A new survey is encouraging farmers to health-check their hedgerows to safeguard the future of this important habitat.
The Great British Hedgerow Survey, launched by wildlife charity People’s Trust for Endangered Species (PTES), is open for farmers and landowners to complete online. To take part visit: hedgerowsurvey.ptes.org
Farmers who take part will be offered instant feedback about the health of each hedge, as well as tailored advice on what type of management will ensure it thrives in the future.
The results also provide conservationists with vital data helping build a national picture of the health of Britain’s hedges.
Megan Gimber, key habitats project officer at PTES, said: “With 70% of UK land being agricultural, hedgerows offer the safest route for wildlife to travel across the countryside. We would love to see a bigger, better and more joined-up hedgerow network to give our wildlife the fighting chance of survival they deserve.”
Historically, the UK lost about half its hedgerows after the Second World War. But the rates of direct hedge removal have reduced in recent decades, thanks largely to agri-environment schemes that incentivise landowners to establish and maintain hedgerows on farmland.
Hedgerows are a vital part of the farming landscape in the UK, providing important services for farmers including shelter for livestock and crops while helping control soil erosion and runoff.
As well as lending beauty and character to the farming landscape, they provide a wide range of benefits to wildlife and the environment, such as habitat and foraging sites for birds, mammals, butterflies and other insects.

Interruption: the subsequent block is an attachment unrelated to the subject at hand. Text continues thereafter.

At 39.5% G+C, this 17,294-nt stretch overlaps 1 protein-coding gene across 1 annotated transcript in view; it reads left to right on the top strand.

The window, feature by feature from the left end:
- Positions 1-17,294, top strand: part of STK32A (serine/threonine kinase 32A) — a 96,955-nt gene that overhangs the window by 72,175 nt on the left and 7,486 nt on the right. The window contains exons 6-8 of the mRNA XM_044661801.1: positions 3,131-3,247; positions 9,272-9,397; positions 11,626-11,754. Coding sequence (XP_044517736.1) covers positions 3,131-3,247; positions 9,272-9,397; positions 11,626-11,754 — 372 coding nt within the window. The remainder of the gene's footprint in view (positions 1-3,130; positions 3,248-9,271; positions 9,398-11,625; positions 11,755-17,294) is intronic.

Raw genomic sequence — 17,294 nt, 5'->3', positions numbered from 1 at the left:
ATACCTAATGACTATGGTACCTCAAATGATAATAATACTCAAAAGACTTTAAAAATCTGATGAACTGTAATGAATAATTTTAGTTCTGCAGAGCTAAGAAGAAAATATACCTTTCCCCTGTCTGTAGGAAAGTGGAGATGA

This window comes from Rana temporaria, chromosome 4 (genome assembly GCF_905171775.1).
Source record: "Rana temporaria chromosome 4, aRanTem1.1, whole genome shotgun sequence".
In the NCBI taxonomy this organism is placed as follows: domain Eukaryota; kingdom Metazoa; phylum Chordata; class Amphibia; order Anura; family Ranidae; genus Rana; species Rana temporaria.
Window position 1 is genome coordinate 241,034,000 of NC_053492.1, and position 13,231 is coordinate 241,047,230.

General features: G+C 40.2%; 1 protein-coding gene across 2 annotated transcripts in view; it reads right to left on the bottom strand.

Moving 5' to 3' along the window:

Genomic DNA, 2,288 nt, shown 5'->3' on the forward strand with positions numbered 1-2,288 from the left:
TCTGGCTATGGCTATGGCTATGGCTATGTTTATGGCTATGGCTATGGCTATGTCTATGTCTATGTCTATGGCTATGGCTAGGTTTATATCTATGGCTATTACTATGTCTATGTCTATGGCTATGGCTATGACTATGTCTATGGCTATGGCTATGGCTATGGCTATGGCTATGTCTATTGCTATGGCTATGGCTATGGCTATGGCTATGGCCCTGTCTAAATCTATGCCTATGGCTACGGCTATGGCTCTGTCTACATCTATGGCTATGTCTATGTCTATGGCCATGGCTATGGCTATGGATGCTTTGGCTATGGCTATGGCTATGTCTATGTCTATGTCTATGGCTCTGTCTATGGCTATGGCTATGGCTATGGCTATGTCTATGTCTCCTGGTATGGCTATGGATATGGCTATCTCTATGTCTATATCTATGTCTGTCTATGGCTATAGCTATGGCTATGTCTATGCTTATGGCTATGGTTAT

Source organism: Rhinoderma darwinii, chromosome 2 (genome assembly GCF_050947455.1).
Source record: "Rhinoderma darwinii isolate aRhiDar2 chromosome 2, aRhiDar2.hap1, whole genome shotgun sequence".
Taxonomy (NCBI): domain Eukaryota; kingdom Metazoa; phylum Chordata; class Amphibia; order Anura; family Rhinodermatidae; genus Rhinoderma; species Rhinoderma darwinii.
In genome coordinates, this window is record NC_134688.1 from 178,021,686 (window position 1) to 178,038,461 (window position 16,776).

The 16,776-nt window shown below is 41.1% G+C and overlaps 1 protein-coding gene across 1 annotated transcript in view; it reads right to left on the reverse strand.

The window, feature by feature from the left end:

They also act as corridors for the movement of animals, shelter and a source of food.
Hedgerows can also help in the fight against climate change. According to the Wildlife Trusts, a 2km hedgerow has the potential to store between 1,200kg and 1,600kg of carbon dioxide. The average car generates this much carbon dioxide by travelling 6,000 miles. There are more than 475,000km of managed hedgerow in Britain.
The survey has attracted the attention of the BBC’s Countryfile and it will feature on its next episode to be broadcast at 7pm on Sunday (25 August) on BBC One. Presenter Helen Skelton travelled to Warwickshire to meet the PTES team and find out why hedgerows are in need of more wide-scale management.
Hedgerows and wildlife facts
- One study counted 2,070 different species in just one 85m stretch of hedge
- 55% of the priority species associated with hedgerows are dependent, or partially dependent on hedgerow trees
- Poor quality, gappy hedges are detrimental to several farmland bird species
- Since different shrub species flower and fruit at different times, having a wide diversity of plant species extends the flowering and fruiting period. This benefits nectar and pollen feeding invertebrates, and their predator species
- Sixteen out of the 19 birds included in the Farmland Bird Index, as used by government to assess the state of farmland wildlife, are associated with hedgerows
Hedgecutting and trimming season due to reopen
The closed period for hedgecutting, which aims to protect nesting and rearing birds, is due to come to an end.
Under cross-compliance rules, hedgecutting is banned from 1 March through to 31 August across all four devolved regions of the UK.
The hedgecutting season opens for all from Sunday 1 September.